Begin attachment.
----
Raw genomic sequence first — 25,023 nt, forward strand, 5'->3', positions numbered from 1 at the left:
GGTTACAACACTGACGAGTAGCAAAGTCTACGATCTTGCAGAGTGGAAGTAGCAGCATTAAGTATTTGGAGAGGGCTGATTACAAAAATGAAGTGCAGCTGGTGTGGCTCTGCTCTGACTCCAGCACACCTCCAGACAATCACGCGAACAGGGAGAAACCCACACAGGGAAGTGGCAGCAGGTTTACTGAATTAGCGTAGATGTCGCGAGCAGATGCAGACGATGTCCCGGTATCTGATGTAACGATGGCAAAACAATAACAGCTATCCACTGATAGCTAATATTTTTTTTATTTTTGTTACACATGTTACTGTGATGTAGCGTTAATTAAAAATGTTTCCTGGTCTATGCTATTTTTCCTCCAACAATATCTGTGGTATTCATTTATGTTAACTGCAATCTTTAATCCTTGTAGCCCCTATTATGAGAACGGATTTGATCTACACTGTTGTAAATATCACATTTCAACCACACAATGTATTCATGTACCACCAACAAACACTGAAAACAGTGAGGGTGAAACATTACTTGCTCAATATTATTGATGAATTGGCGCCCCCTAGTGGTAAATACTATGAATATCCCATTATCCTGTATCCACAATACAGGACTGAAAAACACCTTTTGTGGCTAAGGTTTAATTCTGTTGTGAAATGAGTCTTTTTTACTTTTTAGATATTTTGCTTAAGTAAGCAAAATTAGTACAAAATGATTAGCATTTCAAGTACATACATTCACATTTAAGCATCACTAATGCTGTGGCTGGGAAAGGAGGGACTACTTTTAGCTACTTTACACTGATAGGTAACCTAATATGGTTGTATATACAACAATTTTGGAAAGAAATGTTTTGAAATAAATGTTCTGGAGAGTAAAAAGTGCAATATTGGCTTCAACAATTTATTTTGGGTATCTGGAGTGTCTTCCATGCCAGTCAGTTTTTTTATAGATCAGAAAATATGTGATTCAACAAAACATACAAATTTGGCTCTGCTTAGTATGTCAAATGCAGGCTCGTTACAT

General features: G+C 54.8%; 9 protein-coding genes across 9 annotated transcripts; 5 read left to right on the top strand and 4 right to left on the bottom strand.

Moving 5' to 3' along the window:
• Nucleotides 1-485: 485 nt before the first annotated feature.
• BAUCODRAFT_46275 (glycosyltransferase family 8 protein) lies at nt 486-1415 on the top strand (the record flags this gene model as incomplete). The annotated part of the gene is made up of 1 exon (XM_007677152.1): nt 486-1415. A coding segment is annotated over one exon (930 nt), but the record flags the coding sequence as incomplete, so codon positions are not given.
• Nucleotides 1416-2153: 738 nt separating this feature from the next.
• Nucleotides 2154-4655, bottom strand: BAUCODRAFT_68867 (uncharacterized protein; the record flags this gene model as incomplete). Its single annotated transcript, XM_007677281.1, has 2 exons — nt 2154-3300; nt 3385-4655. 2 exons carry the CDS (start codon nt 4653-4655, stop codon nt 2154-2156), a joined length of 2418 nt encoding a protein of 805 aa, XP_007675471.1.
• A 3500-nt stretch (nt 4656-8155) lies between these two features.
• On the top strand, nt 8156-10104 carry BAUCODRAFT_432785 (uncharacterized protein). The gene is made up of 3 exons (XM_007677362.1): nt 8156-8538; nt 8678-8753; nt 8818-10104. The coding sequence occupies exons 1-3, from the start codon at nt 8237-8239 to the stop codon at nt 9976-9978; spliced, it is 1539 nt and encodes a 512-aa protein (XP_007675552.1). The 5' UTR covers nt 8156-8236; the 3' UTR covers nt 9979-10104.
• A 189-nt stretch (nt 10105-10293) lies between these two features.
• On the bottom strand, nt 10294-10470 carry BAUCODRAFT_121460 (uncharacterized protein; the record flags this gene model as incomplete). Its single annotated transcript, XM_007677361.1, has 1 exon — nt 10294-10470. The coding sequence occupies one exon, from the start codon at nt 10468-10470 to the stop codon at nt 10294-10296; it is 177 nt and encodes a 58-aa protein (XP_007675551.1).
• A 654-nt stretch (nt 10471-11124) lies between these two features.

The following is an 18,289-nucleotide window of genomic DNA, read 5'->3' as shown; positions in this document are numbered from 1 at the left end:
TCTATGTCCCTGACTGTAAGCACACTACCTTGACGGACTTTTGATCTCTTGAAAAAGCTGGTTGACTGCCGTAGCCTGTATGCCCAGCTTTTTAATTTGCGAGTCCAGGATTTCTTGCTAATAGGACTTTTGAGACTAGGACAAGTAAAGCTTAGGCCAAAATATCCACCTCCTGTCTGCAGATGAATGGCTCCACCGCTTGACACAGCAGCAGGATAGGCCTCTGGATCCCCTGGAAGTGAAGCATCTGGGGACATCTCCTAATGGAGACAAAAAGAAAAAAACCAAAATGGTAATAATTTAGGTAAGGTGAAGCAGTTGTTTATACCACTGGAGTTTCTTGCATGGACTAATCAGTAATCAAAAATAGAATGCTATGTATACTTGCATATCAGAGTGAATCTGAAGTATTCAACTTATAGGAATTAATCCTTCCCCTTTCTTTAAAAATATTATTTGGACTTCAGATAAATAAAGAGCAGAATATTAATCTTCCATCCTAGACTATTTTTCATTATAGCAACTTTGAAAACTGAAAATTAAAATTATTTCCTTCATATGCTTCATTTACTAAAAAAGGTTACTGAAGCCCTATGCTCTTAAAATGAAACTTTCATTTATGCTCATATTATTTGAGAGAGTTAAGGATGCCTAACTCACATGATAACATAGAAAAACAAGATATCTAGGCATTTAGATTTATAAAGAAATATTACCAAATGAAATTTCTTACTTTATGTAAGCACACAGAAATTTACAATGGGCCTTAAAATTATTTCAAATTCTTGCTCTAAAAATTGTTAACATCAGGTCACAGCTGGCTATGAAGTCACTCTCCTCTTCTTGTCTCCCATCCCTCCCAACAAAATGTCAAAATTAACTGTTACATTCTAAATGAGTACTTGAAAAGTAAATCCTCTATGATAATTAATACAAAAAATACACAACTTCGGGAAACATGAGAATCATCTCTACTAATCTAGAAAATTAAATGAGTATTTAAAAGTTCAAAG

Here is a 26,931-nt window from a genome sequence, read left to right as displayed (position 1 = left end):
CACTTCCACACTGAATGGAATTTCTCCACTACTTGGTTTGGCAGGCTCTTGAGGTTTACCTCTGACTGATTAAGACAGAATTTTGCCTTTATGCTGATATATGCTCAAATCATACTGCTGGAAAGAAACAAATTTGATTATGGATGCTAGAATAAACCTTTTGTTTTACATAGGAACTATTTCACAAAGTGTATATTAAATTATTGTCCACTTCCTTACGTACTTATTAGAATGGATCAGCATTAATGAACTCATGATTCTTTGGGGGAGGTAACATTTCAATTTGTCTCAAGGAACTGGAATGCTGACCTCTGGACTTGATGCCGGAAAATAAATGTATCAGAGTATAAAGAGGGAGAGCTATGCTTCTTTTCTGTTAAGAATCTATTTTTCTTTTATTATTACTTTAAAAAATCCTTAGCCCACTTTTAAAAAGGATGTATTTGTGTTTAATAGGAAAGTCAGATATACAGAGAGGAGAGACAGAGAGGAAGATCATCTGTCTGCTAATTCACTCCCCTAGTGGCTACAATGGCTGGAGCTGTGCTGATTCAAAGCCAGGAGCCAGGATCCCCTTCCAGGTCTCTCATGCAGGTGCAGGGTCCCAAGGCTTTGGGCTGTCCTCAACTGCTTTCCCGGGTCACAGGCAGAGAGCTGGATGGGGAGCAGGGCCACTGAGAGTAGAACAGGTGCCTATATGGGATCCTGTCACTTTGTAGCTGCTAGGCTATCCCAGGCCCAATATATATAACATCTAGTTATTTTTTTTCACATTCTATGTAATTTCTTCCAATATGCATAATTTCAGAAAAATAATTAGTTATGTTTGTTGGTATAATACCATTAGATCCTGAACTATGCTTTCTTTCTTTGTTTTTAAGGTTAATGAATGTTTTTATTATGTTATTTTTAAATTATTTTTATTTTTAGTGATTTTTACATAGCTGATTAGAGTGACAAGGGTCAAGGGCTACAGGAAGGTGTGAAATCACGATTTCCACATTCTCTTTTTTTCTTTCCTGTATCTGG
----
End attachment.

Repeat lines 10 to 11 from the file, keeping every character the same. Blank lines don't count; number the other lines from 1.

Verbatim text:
• On the top strand, nt 8156-10104 carry BAUCODRAFT_432785 (uncharacterized protein). The gene is made up of 3 exons (XM_007677362.1): nt 8156-8538; nt 8678-8753; nt 8818-10104. The coding sequence occupies exons 1-3, from the start codon at nt 8237-8239 to the stop codon at nt 9976-9978; spliced, it is 1539 nt and encodes a 512-aa protein (XP_007675552.1). The 5' UTR covers nt 8156-8236; the 3' UTR covers nt 9979-10104.
• A 189-nt stretch (nt 10105-10293) lies between these two features.